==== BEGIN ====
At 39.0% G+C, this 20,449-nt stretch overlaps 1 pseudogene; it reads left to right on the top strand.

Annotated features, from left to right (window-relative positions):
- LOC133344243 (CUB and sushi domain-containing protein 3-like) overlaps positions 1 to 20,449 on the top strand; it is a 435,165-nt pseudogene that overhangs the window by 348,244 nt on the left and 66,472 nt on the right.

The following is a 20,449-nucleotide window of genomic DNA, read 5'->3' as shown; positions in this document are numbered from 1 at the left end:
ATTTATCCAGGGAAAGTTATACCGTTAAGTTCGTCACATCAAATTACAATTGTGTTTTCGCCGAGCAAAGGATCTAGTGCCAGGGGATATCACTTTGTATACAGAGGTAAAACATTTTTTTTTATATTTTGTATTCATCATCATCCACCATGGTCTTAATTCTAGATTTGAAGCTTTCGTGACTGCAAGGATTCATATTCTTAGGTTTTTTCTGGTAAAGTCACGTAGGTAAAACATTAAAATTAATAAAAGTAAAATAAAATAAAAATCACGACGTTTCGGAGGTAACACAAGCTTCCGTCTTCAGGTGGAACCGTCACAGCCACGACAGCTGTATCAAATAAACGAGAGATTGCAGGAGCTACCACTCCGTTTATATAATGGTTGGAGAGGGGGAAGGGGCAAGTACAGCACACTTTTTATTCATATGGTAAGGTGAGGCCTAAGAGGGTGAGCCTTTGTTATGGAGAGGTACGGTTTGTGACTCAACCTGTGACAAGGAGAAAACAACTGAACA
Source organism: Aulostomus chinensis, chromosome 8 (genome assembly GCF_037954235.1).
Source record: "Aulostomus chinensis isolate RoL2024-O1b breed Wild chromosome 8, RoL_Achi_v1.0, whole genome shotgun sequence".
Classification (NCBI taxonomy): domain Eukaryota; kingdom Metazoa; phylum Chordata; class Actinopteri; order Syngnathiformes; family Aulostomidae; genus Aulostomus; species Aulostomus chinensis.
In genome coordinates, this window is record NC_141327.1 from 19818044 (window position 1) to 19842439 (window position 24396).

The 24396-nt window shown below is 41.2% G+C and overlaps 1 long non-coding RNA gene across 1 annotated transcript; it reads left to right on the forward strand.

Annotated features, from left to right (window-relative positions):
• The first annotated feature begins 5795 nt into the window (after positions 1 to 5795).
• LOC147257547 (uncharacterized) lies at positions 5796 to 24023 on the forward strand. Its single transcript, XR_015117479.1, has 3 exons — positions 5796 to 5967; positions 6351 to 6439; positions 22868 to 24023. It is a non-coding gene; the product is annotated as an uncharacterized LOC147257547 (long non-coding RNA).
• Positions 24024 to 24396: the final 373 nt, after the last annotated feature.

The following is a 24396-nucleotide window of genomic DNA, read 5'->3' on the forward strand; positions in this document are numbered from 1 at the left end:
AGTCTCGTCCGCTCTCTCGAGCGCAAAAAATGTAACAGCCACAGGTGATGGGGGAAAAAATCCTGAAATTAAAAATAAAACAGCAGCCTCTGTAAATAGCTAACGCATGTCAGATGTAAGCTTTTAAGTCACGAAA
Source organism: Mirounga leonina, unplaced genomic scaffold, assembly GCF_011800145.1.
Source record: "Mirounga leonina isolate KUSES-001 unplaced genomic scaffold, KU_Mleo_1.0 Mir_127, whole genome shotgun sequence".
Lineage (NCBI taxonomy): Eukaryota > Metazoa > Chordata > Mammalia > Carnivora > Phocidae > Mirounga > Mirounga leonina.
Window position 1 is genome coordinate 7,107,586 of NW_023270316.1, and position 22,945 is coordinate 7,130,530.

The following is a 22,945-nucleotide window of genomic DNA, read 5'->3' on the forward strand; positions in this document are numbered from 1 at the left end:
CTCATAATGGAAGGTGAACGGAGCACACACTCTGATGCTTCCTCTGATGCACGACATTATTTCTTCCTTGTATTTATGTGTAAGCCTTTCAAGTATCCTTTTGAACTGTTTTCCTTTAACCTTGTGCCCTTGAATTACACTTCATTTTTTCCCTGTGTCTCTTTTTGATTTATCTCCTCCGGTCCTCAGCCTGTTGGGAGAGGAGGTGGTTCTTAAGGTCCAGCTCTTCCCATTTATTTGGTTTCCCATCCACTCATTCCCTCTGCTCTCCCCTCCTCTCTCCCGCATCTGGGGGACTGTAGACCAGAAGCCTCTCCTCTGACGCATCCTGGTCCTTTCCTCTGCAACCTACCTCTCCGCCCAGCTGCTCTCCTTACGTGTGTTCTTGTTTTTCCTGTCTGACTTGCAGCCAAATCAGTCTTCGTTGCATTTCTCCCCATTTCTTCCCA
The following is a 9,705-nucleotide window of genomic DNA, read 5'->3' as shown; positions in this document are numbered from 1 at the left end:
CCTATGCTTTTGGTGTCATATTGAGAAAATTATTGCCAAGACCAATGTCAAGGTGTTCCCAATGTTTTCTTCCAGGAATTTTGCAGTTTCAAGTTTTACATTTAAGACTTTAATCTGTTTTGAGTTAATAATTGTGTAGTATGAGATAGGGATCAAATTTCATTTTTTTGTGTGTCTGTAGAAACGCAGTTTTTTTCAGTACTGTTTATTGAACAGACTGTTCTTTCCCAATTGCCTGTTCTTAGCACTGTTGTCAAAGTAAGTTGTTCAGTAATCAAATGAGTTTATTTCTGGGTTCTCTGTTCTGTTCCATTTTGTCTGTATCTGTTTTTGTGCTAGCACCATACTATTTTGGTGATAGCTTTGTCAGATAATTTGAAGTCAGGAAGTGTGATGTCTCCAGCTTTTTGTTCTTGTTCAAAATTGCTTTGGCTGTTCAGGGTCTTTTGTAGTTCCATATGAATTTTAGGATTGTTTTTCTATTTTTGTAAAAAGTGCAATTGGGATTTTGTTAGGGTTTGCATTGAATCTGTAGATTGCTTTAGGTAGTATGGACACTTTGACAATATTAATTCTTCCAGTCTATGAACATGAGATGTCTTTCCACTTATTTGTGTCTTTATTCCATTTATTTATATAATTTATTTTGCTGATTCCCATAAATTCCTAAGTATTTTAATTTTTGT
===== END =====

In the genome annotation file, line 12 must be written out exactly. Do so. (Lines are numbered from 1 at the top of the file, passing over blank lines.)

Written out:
• The first annotated feature begins 5795 nt into the window (after positions 1 to 5795).